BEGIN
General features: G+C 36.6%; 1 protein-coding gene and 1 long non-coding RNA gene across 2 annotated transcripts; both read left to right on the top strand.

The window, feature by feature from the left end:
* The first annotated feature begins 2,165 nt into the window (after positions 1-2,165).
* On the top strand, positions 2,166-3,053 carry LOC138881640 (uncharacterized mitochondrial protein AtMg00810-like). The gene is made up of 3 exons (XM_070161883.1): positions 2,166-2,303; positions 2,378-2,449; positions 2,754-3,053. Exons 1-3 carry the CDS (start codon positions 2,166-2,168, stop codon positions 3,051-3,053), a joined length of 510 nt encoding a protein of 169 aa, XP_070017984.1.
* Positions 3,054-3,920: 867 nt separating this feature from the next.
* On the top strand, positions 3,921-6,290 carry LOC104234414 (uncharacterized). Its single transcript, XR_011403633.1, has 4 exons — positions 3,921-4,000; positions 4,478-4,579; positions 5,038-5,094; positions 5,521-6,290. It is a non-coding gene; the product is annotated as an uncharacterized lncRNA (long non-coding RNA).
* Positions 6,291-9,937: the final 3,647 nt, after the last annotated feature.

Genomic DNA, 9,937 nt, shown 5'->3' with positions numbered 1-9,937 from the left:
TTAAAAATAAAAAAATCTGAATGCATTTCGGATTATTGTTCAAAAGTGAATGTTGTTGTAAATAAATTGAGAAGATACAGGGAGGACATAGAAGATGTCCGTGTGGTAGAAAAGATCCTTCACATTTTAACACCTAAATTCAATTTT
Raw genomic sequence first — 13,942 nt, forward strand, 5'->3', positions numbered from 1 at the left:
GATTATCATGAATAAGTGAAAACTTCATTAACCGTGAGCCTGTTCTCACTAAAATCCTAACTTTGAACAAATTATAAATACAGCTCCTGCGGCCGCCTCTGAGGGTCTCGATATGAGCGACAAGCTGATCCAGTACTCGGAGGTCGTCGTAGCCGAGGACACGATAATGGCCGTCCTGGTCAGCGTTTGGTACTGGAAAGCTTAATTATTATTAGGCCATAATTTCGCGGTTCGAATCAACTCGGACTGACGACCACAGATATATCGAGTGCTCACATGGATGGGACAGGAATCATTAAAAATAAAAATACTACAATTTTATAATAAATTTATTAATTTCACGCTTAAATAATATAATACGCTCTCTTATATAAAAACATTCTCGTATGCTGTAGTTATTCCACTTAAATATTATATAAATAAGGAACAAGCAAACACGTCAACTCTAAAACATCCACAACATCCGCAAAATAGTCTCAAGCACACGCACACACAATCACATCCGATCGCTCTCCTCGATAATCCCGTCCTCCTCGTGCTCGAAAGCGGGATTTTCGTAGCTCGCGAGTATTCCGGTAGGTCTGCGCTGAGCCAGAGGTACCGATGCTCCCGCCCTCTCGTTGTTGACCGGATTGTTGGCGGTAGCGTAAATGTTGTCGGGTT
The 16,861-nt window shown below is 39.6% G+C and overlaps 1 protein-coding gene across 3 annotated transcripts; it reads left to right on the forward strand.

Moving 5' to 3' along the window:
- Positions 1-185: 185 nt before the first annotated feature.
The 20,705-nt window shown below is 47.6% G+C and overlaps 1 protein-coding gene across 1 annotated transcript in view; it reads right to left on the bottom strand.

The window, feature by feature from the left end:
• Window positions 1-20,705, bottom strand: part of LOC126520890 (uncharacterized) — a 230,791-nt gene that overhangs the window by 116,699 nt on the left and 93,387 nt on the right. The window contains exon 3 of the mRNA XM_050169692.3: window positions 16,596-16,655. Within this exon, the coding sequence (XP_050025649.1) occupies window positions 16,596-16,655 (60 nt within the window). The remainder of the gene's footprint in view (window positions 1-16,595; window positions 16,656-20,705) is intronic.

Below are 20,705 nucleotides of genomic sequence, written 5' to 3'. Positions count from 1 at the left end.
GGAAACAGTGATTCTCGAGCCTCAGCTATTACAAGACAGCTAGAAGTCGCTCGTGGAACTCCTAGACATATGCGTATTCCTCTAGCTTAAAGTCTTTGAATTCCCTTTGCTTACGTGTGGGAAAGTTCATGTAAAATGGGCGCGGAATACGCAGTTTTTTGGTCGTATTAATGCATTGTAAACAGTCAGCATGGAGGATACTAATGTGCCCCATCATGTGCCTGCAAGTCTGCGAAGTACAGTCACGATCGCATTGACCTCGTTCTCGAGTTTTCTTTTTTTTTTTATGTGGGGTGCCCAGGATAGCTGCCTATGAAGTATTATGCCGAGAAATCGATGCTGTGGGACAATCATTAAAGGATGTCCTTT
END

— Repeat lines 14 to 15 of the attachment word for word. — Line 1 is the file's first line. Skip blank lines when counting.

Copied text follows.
- Positions 1-185: 185 nt before the first annotated feature.
The 20,705-nt window shown below is 47.6% G+C and overlaps 1 protein-coding gene across 1 annotated transcript in view; it reads right to left on the bottom strand.